Kids never get bored of what they like.
It seems so obvious. We know it’s true from everyday activities. A game, a toy, a TV show, a song that sticks in their heads. If the child likes it, they’ll want it again and again.
Which begs the question, what do we do with our kids in hockey that they like? It’s an important question because it’s actually pretty easy to find things in the game they don’t like or bore them.
This isn’t to say we must always avoid exposing children to boring tasks. But let’s keep in mind we are talking here about a sport, not cleaning their rooms. They need to like it. They need to feel as though they’re getting something out of it, whether that’s success or friendships or skill improvement or just the sensation of pure fun.
In minor hockey though coaches often provide activities or drills, which appear to be good or useful. But to the kids, they aren’t much fun. The difference in perspective is substantial.
With the best of intentions, coaches tend to rely on technical-based exercises or repetitive flow drills. Yes, yes, one learns through repetition. The late great basketball coach John Wooden said, “The importance of repetition until automaticity cannot be overstated. Repetition is the key to learning.”
Indeed. But can we not find activities so that when they’re repeated, they’re still enjoyable and the kids don’t get bored?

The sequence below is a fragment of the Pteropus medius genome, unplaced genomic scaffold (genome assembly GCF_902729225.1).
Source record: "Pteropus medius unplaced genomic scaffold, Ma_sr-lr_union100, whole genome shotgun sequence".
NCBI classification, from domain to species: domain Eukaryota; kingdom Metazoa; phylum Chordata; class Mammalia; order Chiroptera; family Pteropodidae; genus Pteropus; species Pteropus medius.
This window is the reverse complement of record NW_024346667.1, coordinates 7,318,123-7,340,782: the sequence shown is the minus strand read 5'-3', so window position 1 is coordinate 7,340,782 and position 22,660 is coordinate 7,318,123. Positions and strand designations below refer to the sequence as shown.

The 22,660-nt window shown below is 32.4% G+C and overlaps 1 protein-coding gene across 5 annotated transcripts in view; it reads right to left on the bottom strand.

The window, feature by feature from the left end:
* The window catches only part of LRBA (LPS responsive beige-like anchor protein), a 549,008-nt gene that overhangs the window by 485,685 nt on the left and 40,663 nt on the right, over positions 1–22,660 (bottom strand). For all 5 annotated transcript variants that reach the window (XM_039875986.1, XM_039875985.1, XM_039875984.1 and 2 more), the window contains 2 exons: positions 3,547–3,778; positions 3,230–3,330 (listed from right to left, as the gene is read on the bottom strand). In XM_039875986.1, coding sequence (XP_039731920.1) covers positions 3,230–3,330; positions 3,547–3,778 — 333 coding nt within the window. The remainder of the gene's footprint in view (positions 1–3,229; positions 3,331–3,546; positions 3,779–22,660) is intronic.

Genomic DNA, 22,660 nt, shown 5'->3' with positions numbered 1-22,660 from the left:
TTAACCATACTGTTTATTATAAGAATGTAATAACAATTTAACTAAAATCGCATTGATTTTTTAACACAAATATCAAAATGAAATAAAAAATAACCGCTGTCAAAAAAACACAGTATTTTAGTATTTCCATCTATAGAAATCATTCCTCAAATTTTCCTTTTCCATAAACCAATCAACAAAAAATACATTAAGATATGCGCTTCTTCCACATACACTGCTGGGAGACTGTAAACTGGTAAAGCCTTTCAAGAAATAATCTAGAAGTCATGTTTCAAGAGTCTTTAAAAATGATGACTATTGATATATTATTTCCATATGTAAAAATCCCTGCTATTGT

Besides, there’s a significant difference between wearing a t-shirt, shorts, and running shoes on a basketball court and doing anything in the hockey environment.
In a rink, boredom is deadly. If the kids aren’t moving, they get bored - and cold and tired and cranky. If they do the same thing over and over again, they will tell you it’s boring. And having them go faster is the exact opposite of what’s desired of new skills or tactics. It delays the boredom just a tad. A few more reps at full tilt doesn’t eliminate boredom, it merely hastens fatigue and ruins whatever technique was taught.
Kids won’t get bored of small area games or any related low organization game (like tag) because they have competitive components. Just don’t expect to see much application of recently taught skills. The chasm between the first stage of skill acquisition and mastery is wide.
They also won’t get bored when the coach tweaks drills to make them different or more challenging. The slightest alteration, even during a drill, such as practicing crossover turns around a dot or a partner after going around a circle, will minimize boredom.
Do your players get bored in or of drills? What are you doing about it?
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